Much attention has been focused on the importance of making end-of-life (EOL) care decisions before one is in a crisis situation. Some older adults, however, are ambivalent about what they want at the end of life and may change their minds about treatment options when actually threatened by an illness that can cause death (Caron, Griffith, and Arcand, 2005; Cherlin et al., 2005). An option that allows for realistic EOL supportive care without rescinding all efforts at treatment is palliative care. Palliative care is focused on symptom management and relieving suffering and improving quality of life of individuals rather than focusing on cure and lengthening of life. Avoidance of unnecessary, and potentially harmful, tests is initiated, and care is focused on comfort. Palliative care is a philosophy of care that is provided simultaneously with all other appropriate medical management of the patient.
Hospice differs from palliative care. Hospice is a comprehensive care system for patients with limited life expectancy who are living at home or in institutional settings. Hospice is a Medicare benefit that was established in 1982. To be eligible for hospice, the patient's primary health-care clinician must certify that the patient has a remaining life expectancy of approximately 6 months or less, and the patient must elect hospice and agree to accept care from an identified hospice team. The patient's primary health-care clinician may elect to continue to provide care for the patient and work with the hospice team. Services provided through hospice are shown in Table 18–1. Hospice services also include coverage of necessary supplies such as a bedside commode or medications.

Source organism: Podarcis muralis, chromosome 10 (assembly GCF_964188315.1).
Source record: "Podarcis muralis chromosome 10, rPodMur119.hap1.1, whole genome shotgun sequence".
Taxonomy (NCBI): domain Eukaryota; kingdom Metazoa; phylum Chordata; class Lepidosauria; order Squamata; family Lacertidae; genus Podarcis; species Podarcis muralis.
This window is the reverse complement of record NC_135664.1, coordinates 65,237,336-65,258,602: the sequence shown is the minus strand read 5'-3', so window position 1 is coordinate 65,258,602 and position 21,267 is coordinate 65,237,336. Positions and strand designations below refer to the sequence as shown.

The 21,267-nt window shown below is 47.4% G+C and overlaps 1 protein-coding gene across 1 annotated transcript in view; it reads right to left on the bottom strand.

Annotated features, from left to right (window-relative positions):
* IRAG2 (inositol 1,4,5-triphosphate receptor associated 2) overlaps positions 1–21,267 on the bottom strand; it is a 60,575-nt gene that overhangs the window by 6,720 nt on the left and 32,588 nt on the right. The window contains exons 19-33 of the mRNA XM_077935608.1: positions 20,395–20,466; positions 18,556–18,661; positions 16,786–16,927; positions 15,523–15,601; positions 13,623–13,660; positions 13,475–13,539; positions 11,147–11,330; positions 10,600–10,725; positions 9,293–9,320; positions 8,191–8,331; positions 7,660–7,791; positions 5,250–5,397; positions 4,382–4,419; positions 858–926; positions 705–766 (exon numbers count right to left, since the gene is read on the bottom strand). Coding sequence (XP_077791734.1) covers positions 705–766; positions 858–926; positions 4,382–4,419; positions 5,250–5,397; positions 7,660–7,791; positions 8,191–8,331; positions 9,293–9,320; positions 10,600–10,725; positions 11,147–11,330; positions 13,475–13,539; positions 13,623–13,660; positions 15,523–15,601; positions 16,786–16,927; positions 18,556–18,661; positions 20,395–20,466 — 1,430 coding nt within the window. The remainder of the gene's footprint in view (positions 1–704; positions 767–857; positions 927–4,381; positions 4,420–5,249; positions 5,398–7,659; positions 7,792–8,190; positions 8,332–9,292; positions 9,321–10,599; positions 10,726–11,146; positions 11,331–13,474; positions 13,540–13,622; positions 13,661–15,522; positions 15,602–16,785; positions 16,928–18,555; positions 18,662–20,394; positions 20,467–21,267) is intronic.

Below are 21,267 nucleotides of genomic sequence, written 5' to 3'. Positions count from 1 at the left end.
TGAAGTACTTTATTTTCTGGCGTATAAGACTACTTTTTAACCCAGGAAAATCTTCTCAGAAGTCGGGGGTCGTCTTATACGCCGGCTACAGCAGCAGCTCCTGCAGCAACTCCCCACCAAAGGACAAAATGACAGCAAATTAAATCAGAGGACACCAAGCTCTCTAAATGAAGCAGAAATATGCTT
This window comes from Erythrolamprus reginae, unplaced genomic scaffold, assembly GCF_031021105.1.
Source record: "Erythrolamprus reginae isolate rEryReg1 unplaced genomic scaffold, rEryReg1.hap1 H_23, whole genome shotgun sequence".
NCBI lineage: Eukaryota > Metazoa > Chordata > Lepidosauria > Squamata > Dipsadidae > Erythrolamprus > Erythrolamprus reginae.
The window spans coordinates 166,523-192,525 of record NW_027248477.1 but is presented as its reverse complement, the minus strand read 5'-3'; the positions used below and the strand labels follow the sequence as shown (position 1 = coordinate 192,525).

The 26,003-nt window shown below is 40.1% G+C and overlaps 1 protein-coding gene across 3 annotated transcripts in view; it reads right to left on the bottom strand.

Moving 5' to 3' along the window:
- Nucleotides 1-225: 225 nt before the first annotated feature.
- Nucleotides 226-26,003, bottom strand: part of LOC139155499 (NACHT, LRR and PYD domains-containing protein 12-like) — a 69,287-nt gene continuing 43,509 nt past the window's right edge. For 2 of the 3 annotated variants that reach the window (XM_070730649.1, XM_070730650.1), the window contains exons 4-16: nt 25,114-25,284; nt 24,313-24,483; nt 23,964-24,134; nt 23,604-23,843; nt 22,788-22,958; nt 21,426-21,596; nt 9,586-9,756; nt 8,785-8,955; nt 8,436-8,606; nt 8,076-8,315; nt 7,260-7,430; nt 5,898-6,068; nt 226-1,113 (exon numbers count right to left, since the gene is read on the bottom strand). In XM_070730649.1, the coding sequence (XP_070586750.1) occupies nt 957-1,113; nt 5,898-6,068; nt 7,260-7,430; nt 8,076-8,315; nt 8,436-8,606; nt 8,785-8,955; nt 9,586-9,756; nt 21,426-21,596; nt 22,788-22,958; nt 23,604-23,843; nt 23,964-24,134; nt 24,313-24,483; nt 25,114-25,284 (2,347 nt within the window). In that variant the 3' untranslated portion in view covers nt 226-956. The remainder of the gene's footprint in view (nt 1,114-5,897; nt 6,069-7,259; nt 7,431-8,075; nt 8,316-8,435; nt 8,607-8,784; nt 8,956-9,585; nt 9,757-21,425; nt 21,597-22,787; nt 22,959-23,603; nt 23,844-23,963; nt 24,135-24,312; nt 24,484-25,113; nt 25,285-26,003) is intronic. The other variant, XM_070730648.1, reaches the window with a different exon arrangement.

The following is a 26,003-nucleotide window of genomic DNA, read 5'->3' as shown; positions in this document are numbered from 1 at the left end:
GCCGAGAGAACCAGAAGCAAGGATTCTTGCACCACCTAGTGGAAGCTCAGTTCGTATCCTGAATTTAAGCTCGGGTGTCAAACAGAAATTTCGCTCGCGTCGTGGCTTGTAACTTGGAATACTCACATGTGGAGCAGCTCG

Table 18–1. Hospice Services ||Download (.pdf)
Table 18–1. Hospice Services
Registered nurses coordinate the care for every patient, provide direct patient care, and check symptoms and medication. Patient and family education is an important part of every visit. The nurse is the link between the patient and his or her family and the physician. The nurse can also help evaluate the patient's condition.
The social worker provides advice and counseling to the patient and all family members during the crisis period. The social worker assists other care team members in understanding the family dynamics and acts as an advocate for the patient and the family in making use of community resources.
The patient's physician approves the plan of care and works with the hospice team. In a full hospice program, a hospice medical director is available to the attending physician, the patient, and the hospice care team as a consultant and a resource.
Clergy and other counselors are available to visit and provide spiritual support to the terminally ill at home. Programs also use churches and congregations to aid the patient and family as requested.
Home health care/homemaker
Home care aides provide personal care for the patient, such as bathing, shampooing, shaving, and nail care, and ...